SHERIDAN — After last week’s results, it has gotten quite convoluted at the top of 4A football. Thunder Basin’s loss to Natrona County created a three-way tie atop the standings, and the three-time reigning state champions, Sheridan, sit just one game back with a couple losses on the season.
The congestion makes the last couple weeks of the regular season meaningful and the ensuing postseason unpredictable.
“I think it’s a really open field right now,” Sheridan quarterback Jacob Boint said. “It’s really anyone’s ball game at this point. Everyone has shown flashes of being great, but I feel like, we personally, have not reached our full potential, and that’s probably true for a lot of teams around the state, as well. At this stage, it’s really anyone’s trophy to take.”
Cheyenne East, Natrona County and Thunder Basin have beaten one another. East went to Natrona County and slid past the Mustangs 22-21. Thunder Basin throttled East down in Cheyenne 34-11, and Natrona County handed Thunder Basin its first loss, holding on for 41-34 victory.
The four names jockeying for position won’t surprise anyone, save for one — Thunder Basin. The Bolts are in their second season and, after a 5-5 inaugural season, have replaced Campbell County as the flagship football program in Gillette.
“Last year was such a trying time for all sports just because it was that first year and the kids definitely had a tough choice, and I think there were, after the choices were made, probably some kids that wished they would have stayed or vice versa, so that made it difficult,” Thunder Basin head coach Trent Pikula said. “I think this year, we don’t have that. The kids at Thunder Basin are truly there because they want to be, because they love the school and they love the athletic program.
“I think the town itself, at least from my perspective, we’ve drawn huge crowds, and I think our support has been awesome,” Pikula added. “Gillette is a sports town just like Sheridan and just like Casper.”
The Bolts have joined the party and will look to construct a football tradition much like the one the Camels had and one that resembles what the Broncs, Mustangs and Thunderbirds boast.
The last eight years have seen variations of Campbell County, East, Natrona County or Sheridan playing one another for a state championship, and one of the aforementioned four have raised a state title banner in each of the last 14 years.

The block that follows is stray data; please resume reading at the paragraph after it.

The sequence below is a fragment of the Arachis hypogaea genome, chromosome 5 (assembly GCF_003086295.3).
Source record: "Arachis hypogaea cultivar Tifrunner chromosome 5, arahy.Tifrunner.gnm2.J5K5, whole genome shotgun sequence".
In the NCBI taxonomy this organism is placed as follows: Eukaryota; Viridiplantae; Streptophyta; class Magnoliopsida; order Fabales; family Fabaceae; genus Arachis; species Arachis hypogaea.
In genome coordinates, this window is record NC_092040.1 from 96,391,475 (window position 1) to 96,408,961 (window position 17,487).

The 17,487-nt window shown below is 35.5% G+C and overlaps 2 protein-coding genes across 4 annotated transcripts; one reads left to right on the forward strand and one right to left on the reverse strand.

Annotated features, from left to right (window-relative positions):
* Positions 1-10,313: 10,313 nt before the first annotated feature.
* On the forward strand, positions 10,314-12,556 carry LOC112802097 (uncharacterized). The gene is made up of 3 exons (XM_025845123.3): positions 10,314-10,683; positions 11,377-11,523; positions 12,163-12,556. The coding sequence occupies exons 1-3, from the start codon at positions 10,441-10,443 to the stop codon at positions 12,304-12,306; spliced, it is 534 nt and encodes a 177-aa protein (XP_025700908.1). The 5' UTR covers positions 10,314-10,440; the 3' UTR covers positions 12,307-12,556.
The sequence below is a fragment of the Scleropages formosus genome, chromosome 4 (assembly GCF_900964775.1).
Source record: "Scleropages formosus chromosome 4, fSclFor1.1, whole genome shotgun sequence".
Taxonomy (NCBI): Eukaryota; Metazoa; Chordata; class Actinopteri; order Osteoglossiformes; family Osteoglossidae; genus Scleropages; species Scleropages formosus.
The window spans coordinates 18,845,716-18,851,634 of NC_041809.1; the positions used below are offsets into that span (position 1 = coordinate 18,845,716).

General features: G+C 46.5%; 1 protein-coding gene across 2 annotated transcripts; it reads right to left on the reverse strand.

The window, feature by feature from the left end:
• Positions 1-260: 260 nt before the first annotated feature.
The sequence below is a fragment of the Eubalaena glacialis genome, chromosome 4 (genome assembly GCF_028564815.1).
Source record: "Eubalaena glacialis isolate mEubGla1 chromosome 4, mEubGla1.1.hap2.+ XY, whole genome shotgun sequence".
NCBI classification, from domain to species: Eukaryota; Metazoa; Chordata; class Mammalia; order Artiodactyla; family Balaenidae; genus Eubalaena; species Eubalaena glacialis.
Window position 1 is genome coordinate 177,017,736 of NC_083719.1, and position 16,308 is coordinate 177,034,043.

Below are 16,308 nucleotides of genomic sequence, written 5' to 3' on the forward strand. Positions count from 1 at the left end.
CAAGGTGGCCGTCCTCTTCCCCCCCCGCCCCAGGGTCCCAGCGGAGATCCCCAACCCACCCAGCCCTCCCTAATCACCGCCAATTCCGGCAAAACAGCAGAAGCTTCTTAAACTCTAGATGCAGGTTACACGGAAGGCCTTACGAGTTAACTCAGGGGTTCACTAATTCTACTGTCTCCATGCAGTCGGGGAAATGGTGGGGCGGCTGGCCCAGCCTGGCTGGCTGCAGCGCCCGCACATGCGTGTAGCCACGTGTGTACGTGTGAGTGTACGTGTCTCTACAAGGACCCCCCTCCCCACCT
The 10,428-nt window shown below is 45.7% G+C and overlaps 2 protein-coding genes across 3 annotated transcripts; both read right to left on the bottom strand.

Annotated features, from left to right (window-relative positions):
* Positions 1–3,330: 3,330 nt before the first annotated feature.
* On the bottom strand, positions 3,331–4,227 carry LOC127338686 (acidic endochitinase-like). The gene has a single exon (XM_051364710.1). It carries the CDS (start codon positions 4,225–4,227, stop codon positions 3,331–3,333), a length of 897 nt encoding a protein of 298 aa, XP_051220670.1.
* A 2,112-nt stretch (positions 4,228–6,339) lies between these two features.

“I think it’s a culture of football,” Sheridan head coach Jeff Mowry said. “In certain towns and in certain schools, there’s a culture of football.”
The Broncs own the most state titles at 26, the Mustangs have claimed 13 while the Camels and Thunderbirds have four apiece. The Broncs boast an .839 winning percentage over the last eight seasons. The Mustangs lay claim to an .819 winning percentage, while the Camels and Thunderbirds own marks of .719 and .643, respectively.
Sheridan has some work to do if it wants to repeat, for a fourth time, as state champions. The Broncs were dominated at Natrona County 34-7 where they lost standout running back Parker Christensen to a hamstring injury. That forced the future Wyoming Cowboy to sit out the 23-13 loss to Thunder Basin.
Sheridan’s two losses make its season finale at East paramount in regards to playoff seeding. If the Broncs can score a road win at East in a couple weeks, they would vault into the top three and avoid Natrona County until the championship bout. A loss to the Thunderbirds would likely cement Sheridan in the No. 4 slot and a date with Natrona County in the semifinals in Casper.
But the Broncs, at least for the time being, aren’t thinking that far ahead.
“We are just trying to get better every day, and the coaches are doing a great job with us,” Christensen said. “As a team, I don’t think we are focused on what ranking we are at right now. We are just focused on the next competition and the next team and getting better every day.”